(Screenshot from Code for America)
OpenDataPhilly.org was unveiled with a roar last Monday as part of Philly Tech Week. But while a catalog of regional data, APIs and applications is a treasure trove to some, it’s a brick wall to many others.
Data, thou art inscrutable.
As a better example of why releasing data is important, two Code for America fellows with help from a third developed and launched the Philadelphia Mural Guide app. Aaron Ogle and John Mertens, with Mjumbe Poe, used the MuralFarm collection of locations, images and other information on the city’s expansive outdoor art, to develop the project. The app received enough attention that Web 2.0 star Tim O’Reilly tweeted its grandeur.
“It’s a web-based application that can be viewed from a mobile device or desktop browser,” says Jeff Friedman, recently named Mayor Nutter’s Manager of Civic Innovation and Participation, noting it also shares details and images of included pieces. “It will locate your position on a map and your proximity to mural artwork in Philadelphia.”
So, follow this path. Government and institutions, like the Mural Arts Program, had already configured data releases and put them into an ocean of noise, the waves occasionally catching the toes of an interested developer. OpenDataPhilly.org, built by GIS shop Azavea, finally gave a single, searchable, curated catalog of the entire ocean. Using ODP, Ogle, Mertens and Poe walked right up to the water and snatched what they wanted.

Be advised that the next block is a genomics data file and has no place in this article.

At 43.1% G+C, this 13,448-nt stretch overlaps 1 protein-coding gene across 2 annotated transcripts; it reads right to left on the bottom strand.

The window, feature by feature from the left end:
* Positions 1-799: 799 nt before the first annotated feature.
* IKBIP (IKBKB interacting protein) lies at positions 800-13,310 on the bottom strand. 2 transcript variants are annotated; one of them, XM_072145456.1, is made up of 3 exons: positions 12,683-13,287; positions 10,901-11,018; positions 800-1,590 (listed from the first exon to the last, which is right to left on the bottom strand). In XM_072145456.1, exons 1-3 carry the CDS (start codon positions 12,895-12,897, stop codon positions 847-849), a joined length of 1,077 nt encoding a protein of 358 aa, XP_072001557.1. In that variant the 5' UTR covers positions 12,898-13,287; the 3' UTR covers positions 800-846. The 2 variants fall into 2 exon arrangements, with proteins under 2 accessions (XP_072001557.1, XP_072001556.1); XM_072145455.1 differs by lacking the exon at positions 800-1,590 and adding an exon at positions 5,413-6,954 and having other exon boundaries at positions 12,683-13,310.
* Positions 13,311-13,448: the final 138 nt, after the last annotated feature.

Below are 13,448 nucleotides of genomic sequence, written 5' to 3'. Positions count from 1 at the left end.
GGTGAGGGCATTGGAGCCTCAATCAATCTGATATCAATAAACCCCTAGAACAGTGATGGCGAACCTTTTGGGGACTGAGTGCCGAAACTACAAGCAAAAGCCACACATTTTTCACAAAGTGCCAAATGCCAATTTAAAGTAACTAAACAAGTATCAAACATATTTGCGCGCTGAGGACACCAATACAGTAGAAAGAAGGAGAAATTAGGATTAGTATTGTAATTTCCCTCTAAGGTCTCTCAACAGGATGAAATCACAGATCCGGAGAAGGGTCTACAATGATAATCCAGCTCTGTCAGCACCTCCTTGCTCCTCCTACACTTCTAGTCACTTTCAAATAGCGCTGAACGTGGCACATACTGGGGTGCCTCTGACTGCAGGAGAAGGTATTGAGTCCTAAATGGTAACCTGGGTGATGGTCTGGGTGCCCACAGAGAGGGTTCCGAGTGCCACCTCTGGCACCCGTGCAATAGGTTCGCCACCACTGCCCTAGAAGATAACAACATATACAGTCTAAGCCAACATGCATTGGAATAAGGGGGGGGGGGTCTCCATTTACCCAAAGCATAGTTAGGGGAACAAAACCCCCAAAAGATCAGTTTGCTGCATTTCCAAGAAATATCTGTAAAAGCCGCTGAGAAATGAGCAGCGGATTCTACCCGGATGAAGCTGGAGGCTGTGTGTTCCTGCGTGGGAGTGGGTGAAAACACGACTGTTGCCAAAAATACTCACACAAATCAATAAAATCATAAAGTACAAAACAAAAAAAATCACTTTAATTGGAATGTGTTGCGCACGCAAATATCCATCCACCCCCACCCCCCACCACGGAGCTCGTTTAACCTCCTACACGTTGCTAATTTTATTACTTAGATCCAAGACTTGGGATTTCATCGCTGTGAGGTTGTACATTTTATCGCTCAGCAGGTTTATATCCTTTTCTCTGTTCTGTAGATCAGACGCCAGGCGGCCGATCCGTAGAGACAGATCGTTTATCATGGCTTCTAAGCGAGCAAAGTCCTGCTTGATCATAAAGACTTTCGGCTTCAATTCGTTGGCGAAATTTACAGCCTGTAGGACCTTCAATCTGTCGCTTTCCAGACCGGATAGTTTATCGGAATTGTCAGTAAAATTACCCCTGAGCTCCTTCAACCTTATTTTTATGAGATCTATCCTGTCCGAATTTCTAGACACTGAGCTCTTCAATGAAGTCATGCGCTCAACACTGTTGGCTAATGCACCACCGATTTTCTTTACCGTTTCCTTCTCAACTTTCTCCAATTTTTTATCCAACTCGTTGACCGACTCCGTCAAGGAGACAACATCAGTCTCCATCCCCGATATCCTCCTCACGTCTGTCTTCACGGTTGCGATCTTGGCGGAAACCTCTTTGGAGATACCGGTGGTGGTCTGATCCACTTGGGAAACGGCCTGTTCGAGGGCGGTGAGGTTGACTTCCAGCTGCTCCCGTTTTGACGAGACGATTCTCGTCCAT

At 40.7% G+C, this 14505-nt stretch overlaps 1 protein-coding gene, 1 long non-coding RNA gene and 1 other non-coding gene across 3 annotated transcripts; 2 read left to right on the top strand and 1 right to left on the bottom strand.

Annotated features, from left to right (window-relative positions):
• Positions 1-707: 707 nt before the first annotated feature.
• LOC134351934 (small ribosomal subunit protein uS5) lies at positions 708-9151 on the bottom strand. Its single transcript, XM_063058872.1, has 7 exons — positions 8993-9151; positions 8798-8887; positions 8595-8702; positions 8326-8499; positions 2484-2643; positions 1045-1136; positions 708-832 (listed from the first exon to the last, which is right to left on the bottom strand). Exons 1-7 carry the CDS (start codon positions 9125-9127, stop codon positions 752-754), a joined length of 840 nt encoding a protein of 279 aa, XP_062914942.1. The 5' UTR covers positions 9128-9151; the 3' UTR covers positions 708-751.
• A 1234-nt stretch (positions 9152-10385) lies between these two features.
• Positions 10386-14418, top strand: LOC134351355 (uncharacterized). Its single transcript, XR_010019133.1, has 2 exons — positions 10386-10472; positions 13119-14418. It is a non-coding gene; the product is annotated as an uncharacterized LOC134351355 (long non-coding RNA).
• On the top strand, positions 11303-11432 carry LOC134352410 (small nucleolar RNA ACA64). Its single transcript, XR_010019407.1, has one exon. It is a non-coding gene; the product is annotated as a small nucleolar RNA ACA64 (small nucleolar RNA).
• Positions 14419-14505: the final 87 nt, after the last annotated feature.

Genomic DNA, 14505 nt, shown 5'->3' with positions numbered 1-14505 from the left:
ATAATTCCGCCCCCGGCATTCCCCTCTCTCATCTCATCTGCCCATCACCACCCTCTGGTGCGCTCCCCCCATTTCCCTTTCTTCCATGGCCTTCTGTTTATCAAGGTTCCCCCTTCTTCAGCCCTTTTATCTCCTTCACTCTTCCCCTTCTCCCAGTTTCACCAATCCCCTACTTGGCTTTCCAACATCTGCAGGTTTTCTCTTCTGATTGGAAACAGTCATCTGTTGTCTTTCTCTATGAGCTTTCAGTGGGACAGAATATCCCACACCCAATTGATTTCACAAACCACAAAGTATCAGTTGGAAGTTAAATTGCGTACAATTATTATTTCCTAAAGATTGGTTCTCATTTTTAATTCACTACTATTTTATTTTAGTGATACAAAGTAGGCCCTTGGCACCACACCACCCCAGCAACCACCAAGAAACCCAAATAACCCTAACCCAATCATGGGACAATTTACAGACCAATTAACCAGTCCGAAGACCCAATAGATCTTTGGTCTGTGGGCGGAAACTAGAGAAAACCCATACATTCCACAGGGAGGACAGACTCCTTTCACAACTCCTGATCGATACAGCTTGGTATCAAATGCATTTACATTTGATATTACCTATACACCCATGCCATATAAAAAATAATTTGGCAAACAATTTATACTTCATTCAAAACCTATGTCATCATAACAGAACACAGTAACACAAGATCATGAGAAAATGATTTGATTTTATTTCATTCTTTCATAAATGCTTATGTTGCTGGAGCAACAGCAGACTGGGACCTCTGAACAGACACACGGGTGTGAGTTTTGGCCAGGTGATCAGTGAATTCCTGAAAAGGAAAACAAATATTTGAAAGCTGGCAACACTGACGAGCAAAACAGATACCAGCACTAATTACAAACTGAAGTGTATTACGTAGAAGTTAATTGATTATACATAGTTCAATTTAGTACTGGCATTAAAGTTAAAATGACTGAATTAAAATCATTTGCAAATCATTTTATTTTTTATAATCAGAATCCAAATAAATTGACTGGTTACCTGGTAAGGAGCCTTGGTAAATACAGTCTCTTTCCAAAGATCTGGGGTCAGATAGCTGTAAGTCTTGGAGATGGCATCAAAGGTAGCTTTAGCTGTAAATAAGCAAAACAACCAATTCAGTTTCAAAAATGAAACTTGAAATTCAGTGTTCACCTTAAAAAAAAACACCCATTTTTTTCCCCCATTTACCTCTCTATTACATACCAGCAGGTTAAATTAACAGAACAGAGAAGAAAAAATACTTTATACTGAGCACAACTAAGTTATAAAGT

“This is something that can help people appreciate Philadelphia,” said Poe at Friday’s Philly Tech Week Signature Event, where the app was formally announced. “And it can help make clear just what the release of data can mean.”
The call for the application came within a City of Philadelphia Division of Technology stakeholders group, when this reporter expressed need for an example of what data could do. A small suggestion was taken by stakeholder group leader and city consultant Paul Wright, of Fuzebox, to Tropo developer Mark Headd and other members who started culling through the then-unreleased data catalog for what could be an easy win.
The CFA fellows caught wind and jumped in, building the Mural Arts app in their spare time. The code for the app is available on GitHub, says Friedman, “so anyone can fork it modify it or use it to build another, similar type of app.”
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